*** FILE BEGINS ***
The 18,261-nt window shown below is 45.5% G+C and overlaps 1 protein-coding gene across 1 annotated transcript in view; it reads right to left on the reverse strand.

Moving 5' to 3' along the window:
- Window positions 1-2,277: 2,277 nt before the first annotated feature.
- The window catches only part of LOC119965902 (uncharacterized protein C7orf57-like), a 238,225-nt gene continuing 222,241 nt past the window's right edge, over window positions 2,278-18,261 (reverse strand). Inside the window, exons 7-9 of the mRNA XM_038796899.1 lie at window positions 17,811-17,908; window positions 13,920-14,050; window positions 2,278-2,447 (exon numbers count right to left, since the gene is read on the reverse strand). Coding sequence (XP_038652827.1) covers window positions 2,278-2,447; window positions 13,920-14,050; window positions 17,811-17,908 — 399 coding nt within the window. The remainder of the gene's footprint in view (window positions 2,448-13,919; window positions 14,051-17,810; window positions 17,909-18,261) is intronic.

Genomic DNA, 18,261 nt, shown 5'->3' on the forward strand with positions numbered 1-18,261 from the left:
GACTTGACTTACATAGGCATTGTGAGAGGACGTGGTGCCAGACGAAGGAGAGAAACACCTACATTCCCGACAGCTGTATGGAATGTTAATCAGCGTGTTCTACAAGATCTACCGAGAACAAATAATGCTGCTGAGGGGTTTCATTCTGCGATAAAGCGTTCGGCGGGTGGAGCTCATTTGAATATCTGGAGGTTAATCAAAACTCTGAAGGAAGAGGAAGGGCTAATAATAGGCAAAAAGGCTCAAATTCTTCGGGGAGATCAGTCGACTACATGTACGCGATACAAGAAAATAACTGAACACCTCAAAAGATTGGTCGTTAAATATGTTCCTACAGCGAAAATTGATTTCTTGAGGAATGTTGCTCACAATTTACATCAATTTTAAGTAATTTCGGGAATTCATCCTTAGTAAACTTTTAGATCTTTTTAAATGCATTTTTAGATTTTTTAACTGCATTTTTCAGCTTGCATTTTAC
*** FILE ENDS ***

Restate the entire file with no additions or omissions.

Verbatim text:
The 18,261-nt window shown below is 45.5% G+C and overlaps 1 protein-coding gene across 1 annotated transcript in view; it reads right to left on the reverse strand.

Moving 5' to 3' along the window:
- Window positions 1-2,277: 2,277 nt before the first annotated feature.
- The window catches only part of LOC119965902 (uncharacterized protein C7orf57-like), a 238,225-nt gene continuing 222,241 nt past the window's right edge, over window positions 2,278-18,261 (reverse strand). Inside the window, exons 7-9 of the mRNA XM_038796899.1 lie at window positions 17,811-17,908; window positions 13,920-14,050; window positions 2,278-2,447 (exon numbers count right to left, since the gene is read on the reverse strand). Coding sequence (XP_038652827.1) covers window positions 2,278-2,447; window positions 13,920-14,050; window positions 17,811-17,908 — 399 coding nt within the window. The remainder of the gene's footprint in view (window positions 2,448-13,919; window positions 14,051-17,810; window positions 17,909-18,261) is intronic.

Genomic DNA, 18,261 nt, shown 5'->3' on the forward strand with positions numbered 1-18,261 from the left:
GACTTGACTTACATAGGCATTGTGAGAGGACGTGGTGCCAGACGAAGGAGAGAAACACCTACATTCCCGACAGCTGTATGGAATGTTAATCAGCGTGTTCTACAAGATCTACCGAGAACAAATAATGCTGCTGAGGGGTTTCATTCTGCGATAAAGCGTTCGGCGGGTGGAGCTCATTTGAATATCTGGAGGTTAATCAAAACTCTGAAGGAAGAGGAAGGGCTAATAATAGGCAAAAAGGCTCAAATTCTTCGGGGAGATCAGTCGACTACATGTACGCGATACAAGAAAATAACTGAACACCTCAAAAGATTGGTCGTTAAATATGTTCCTACAGCGAAAATTGATTTCTTGAGGAATGTTGCTCACAATTTACATCAATTTTAAGTAATTTCGGGAATTCATCCTTAGTAAACTTTTAGATCTTTTTAAATGCATTTTTAGATTTTTTAACTGCATTTTTCAGCTTGCATTTTAC